Airport infrastructure and regional development, a case for resurrecting the growth pole concept
Crockatt, Michael A.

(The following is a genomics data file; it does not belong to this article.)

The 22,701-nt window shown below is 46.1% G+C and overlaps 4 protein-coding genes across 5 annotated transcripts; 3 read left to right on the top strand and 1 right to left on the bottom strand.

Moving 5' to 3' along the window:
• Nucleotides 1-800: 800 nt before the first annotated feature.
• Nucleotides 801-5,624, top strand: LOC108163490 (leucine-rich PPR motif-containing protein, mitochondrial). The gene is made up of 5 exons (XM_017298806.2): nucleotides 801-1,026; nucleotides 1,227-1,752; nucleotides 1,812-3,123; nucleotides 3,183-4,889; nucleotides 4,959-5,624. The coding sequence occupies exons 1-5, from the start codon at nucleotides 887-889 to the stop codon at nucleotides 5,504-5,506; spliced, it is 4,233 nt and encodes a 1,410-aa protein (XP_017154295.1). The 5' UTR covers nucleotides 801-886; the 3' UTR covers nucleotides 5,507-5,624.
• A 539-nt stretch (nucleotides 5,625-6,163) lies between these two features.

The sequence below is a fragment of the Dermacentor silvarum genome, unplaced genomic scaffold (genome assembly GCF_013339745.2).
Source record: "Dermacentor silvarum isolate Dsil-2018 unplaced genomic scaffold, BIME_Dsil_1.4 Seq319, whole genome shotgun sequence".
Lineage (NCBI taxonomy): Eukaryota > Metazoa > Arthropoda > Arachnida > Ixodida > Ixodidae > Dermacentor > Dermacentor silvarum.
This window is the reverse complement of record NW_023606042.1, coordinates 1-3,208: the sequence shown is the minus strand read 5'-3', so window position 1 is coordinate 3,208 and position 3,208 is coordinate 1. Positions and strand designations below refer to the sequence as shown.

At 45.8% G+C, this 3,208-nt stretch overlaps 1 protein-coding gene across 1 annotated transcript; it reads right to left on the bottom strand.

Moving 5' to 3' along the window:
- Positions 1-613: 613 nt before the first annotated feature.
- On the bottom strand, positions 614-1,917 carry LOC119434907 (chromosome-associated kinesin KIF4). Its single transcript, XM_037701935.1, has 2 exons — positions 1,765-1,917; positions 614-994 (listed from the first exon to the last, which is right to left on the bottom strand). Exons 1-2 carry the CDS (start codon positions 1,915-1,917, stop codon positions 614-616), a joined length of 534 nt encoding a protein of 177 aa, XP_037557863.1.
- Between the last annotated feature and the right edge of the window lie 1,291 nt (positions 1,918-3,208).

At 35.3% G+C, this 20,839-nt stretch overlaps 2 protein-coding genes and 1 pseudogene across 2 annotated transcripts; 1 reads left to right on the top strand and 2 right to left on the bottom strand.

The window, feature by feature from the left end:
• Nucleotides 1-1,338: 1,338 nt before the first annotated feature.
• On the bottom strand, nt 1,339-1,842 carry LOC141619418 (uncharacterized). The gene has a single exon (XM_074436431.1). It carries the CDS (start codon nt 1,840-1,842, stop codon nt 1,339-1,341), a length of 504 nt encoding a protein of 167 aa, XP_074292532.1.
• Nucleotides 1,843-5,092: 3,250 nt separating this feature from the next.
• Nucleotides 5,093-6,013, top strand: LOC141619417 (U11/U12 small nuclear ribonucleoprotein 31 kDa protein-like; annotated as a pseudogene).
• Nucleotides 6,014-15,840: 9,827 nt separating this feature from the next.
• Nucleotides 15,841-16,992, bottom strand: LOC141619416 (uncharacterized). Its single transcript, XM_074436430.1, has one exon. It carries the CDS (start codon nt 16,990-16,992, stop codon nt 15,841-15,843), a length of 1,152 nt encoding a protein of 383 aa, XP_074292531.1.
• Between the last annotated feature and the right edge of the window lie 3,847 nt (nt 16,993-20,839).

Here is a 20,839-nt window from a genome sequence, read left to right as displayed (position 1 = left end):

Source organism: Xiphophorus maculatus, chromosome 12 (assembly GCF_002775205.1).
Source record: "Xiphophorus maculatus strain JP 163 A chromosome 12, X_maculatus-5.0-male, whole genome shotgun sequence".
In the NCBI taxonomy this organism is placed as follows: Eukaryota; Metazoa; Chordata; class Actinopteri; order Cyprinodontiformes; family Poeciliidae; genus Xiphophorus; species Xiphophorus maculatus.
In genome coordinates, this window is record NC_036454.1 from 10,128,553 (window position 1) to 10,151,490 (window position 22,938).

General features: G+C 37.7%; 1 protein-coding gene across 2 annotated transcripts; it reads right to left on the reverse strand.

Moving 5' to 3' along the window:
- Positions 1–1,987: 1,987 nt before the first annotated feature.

Growth poles are a geographic/economic phenomenon, sometimes planned to encourage regional development, but sometimes occurring naturally in a region. A growth pole is a spatial agglomeration of firms that expand, inducing economic development in the surrounding region. Growth poles, too, require transportation infrastructure to be effective. This study argues the case for cargo-based airports as growth poles. With the continued expansion of global air cargo, airports are being planned to encourage airport-related regional development. Three successful cargo-based growth pole airports in the United States are Fort Worth Alliance Airport (Fort Worth, TX), Dallas/Fort Worth International Airport (Dallas-Fort Worth, TX), and Huntsville International Airport (Huntsville, AL): all of which are examined in this thesis. Winnipeg is frequently touted as being an excellent cargo airport, with the potential to act as a growth pole for its region. This study assesses whether Winnipeg International Airport can have thesame impact regionally as the case studies in the United States. The results expose some fundamental differences between Winnipeg and its counterparts in the United States. However, they also show that Winnipeg has many of the requisite characteristics and competitive advantages to become a successful cargo-based growth pole airport. (Abstract shortened by UMI.)